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| 04/13/2020 | Hiking |   

Keeping The San Juans Beautiful

Every year, the San Juan Islands host a Great Islands Cleanup in September for National Public Lands Day.  As a staff, we’ve gotten together to volunteer in other places around the community in previous years. This year, we’ve been focused more than ever on stewardship and the impact of tourism on the Islands; so we decided to pick up litter along the trail to Deadman’s Bay from Lime Kiln Point State Park.  Donning gloves and old clothes, with trash bags and grabbers in the back, we set out from town. It felt good to get away from the office--have conversations that didn’t revolve around work.

The trail itself was reasonably tidy, so we spread out to check around the picnic tables and down towards the rocks. Deborah got caught up finding pieces of Styrofoam, most no bigger than a fingernail. Erin earned the intrepid award by nimbly clambering over the rocks to grab the hard-to-reach things we spotted like a bright blue plastic ribbon tucked in a crevice. The easiest item found, and probably the most random, was a single hiking shoe lying next to one of the tables. This naturally led to speculation on how one loses a single shoe without noticing.


There weren’t many other people out on this September morning, but everyone we encountered were visitors to the island. Rather than the usual casual “hi” when passing on the trail, they thanked us for the effort. One dad and his son even briefly joined in, adding some plastic fragments from the beach to Erin’s bag. Such visibility of locals caring for the islands sparked thoughtful conversation about our personal impacts on this big blue ball we call home.

The beach at Deadman’s Bay isn’t large, but the abundant driftwood and kelp make excellent screens for trapping trash. It’s also a popular spot for commercial kayak tours to haul out and take a break. Since the San Juans are a Leave No Trace Area, we didn’t think there’d be much detritus from those groups. It seemed like most of the trash we were finding washed in with the tide rather than left there by beach-goers. Though no one wanted to speculate on the origins of the plastic tampon applicators (yes, more than one!) we found.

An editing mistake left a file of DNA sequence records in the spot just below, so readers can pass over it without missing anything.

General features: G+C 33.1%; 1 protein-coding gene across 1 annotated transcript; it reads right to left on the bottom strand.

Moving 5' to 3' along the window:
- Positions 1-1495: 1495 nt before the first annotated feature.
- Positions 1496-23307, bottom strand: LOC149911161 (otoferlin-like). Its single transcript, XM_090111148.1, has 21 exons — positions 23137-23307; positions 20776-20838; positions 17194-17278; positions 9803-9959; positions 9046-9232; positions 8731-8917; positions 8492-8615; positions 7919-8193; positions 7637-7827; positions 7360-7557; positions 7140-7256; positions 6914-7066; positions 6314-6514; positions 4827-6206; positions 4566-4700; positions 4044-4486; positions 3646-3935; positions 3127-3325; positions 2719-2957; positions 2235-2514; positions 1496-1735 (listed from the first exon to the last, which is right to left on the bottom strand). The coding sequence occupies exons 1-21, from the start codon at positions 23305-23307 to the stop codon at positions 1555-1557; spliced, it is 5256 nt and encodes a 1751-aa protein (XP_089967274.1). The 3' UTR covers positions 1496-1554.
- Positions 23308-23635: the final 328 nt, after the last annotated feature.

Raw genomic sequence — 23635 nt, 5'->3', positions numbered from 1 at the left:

When Erin found a black ball, we joked it was left over from the days of pirates marauding on the Salish Sea, perhaps smuggling treasure back to Canada. There is a Smuggler’s Cove on San Juan Island, after all. Not long after, when Deborah came up with a mangled Nerf™ ball, Erin challenged her to “make the basket” into her garbage bag. Proof that giving back can be a fun bonding experience.

Overall, there was a feeling of pleasure at how little trash we were finding, in comparison to other places. Whether this was because of the tidal patterns, the relative cleanliness of the water, or the care taken by visitors to the beach, or all of the above, we couldn’t tell.  Talking with other volunteers at the trash drop-off, we learned that around 300 pounds of trash had been collected across the island.  

But over and above that was a sense of accomplishment that we left Deadman’s Bay better than before and had fun doing it. I know this is something I’ll continue to do on my future trips to the beach or trail because it’s such an easy way to give back—no need to wait for the next Great Islands Cleanup or National Public Lands Day. 


Give Back On Your Family Vacation

Learning and volunteering with your kids helps you live like locals

How Can You Help?
Recreate Responsibly
Use this list of necessities based on advice from park rangers and other locals. From survival essentials to entertainment, like a deck of cards to break out around the campfire, here are the must-haves that’ll make your trip as stress-free as possible. READ MORE >
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